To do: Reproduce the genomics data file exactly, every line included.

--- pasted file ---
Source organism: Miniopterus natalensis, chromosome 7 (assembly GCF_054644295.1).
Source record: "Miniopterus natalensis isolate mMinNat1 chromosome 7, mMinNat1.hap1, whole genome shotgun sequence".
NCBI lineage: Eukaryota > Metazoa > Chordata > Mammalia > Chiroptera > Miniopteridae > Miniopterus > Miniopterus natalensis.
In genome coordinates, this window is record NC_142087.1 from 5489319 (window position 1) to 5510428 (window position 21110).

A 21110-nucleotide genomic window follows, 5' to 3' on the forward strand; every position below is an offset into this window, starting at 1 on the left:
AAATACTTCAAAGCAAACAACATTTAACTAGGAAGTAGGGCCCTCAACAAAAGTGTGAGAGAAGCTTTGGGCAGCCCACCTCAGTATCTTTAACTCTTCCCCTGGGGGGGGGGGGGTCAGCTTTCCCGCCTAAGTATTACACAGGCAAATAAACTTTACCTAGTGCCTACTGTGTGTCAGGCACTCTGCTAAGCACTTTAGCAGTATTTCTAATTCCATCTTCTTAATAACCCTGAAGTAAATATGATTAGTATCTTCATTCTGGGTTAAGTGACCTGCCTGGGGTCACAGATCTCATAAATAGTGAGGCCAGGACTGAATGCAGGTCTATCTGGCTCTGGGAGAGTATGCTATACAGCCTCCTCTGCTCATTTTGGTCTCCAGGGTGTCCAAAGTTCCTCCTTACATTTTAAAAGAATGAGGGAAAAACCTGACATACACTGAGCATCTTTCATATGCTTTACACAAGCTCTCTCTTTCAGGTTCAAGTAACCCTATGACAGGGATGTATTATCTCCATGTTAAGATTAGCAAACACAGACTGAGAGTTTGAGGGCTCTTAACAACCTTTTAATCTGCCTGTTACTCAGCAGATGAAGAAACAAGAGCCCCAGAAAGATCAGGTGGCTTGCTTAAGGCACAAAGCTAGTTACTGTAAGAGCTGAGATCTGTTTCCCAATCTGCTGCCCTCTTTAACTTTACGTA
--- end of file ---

Source organism: Miniopterus natalensis, chromosome 7 (assembly GCF_054644295.1).
Source record: "Miniopterus natalensis isolate mMinNat1 chromosome 7, mMinNat1.hap1, whole genome shotgun sequence".
NCBI lineage: Eukaryota > Metazoa > Chordata > Mammalia > Chiroptera > Miniopteridae > Miniopterus > Miniopterus natalensis.
In genome coordinates, this window is record NC_142087.1 from 5489319 (window position 1) to 5510428 (window position 21110).

A 21110-nucleotide genomic window follows, 5' to 3' on the forward strand; every position below is an offset into this window, starting at 1 on the left:
AAATACTTCAAAGCAAACAACATTTAACTAGGAAGTAGGGCCCTCAACAAAAGTGTGAGAGAAGCTTTGGGCAGCCCACCTCAGTATCTTTAACTCTTCCCCTGGGGGGGGGGGGGTCAGCTTTCCCGCCTAAGTATTACACAGGCAAATAAACTTTACCTAGTGCCTACTGTGTGTCAGGCACTCTGCTAAGCACTTTAGCAGTATTTCTAATTCCATCTTCTTAATAACCCTGAAGTAAATATGATTAGTATCTTCATTCTGGGTTAAGTGACCTGCCTGGGGTCACAGATCTCATAAATAGTGAGGCCAGGACTGAATGCAGGTCTATCTGGCTCTGGGAGAGTATGCTATACAGCCTCCTCTGCTCATTTTGGTCTCCAGGGTGTCCAAAGTTCCTCCTTACATTTTAAAAGAATGAGGGAAAAACCTGACATACACTGAGCATCTTTCATATGCTTTACACAAGCTCTCTCTTTCAGGTTCAAGTAACCCTATGACAGGGATGTATTATCTCCATGTTAAGATTAGCAAACACAGACTGAGAGTTTGAGGGCTCTTAACAACCTTTTAATCTGCCTGTTACTCAGCAGATGAAGAAACAAGAGCCCCAGAAAGATCAGGTGGCTTGCTTAAGGCACAAAGCTAGTTACTGTAAGAGCTGAGATCTGTTTCCCAATCTGCTGCCCTCTTTAACTTTACGTA